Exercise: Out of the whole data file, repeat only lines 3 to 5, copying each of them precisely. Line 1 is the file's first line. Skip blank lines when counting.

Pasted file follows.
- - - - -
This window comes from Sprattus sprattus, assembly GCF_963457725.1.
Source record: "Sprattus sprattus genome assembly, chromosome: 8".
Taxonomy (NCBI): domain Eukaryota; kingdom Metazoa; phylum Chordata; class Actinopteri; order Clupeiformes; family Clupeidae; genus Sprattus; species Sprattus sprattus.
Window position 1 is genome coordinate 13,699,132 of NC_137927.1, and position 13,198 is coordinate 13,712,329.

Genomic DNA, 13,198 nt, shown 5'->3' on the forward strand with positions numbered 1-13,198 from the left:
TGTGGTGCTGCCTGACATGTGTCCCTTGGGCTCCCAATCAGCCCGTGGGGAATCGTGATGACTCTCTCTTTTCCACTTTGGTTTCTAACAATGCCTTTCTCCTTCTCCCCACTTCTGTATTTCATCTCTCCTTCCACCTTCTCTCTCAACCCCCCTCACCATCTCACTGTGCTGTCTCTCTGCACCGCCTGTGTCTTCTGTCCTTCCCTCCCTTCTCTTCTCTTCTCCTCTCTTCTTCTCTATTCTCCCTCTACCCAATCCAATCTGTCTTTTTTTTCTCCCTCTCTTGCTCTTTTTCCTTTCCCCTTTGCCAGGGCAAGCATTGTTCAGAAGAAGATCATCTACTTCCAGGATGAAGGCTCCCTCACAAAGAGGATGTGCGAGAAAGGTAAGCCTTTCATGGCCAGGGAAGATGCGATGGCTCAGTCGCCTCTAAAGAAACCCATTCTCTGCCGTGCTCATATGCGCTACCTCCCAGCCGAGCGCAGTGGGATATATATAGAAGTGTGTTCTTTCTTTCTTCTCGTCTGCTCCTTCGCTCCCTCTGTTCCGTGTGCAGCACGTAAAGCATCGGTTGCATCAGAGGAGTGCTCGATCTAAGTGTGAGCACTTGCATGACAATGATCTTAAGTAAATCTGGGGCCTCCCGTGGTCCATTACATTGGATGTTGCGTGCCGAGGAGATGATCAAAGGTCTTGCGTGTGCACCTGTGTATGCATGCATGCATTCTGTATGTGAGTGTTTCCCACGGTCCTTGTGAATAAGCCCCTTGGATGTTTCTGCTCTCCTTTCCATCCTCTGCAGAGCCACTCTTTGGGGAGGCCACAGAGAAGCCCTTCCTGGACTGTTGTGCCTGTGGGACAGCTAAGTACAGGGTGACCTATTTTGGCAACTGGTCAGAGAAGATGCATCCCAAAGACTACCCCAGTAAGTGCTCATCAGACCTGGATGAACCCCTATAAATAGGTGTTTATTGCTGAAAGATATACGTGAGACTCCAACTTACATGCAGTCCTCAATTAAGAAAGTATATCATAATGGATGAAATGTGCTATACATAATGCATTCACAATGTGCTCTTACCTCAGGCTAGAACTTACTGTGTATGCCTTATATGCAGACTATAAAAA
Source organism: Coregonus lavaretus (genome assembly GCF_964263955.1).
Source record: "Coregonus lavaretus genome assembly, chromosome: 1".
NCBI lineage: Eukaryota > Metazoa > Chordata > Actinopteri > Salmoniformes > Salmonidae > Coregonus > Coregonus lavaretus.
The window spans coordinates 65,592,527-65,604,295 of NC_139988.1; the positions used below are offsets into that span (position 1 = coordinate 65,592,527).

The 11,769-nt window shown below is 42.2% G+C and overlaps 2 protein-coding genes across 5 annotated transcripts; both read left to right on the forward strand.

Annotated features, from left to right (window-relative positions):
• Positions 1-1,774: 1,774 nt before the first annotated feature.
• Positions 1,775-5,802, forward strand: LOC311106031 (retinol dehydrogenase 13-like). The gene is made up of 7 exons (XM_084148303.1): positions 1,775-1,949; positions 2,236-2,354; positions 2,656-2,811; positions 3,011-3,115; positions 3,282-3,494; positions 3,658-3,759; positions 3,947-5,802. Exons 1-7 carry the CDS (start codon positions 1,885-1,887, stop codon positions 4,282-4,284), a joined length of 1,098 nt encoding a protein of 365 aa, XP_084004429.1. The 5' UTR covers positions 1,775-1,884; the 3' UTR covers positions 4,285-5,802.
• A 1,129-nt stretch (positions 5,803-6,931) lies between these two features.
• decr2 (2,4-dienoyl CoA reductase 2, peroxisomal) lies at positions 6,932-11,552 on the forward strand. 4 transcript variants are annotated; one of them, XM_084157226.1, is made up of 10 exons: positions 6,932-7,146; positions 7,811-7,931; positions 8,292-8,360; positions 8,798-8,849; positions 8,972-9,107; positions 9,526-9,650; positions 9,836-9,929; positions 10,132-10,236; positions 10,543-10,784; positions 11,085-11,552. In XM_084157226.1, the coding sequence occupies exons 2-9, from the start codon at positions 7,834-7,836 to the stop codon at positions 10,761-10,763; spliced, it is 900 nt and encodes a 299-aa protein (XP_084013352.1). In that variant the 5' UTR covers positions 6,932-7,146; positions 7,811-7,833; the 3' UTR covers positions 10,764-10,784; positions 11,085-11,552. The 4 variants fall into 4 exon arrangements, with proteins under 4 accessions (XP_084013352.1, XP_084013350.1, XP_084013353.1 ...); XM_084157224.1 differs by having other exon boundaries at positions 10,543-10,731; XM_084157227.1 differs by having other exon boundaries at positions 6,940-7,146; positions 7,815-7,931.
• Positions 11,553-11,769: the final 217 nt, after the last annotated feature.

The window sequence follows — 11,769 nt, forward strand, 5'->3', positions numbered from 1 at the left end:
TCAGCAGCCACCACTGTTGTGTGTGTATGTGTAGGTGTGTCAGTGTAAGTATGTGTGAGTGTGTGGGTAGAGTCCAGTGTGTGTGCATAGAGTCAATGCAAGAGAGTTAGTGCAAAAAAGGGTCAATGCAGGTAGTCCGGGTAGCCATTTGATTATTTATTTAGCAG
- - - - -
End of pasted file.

Taxonomy (NCBI): domain Eukaryota; kingdom Metazoa; phylum Chordata; class Actinopteri; order Clupeiformes; family Clupeidae; genus Sprattus; species Sprattus sprattus.
Window position 1 is genome coordinate 13,699,132 of NC_137927.1, and position 13,198 is coordinate 13,712,329.

Genomic DNA, 13,198 nt, shown 5'->3' on the forward strand with positions numbered 1-13,198 from the left: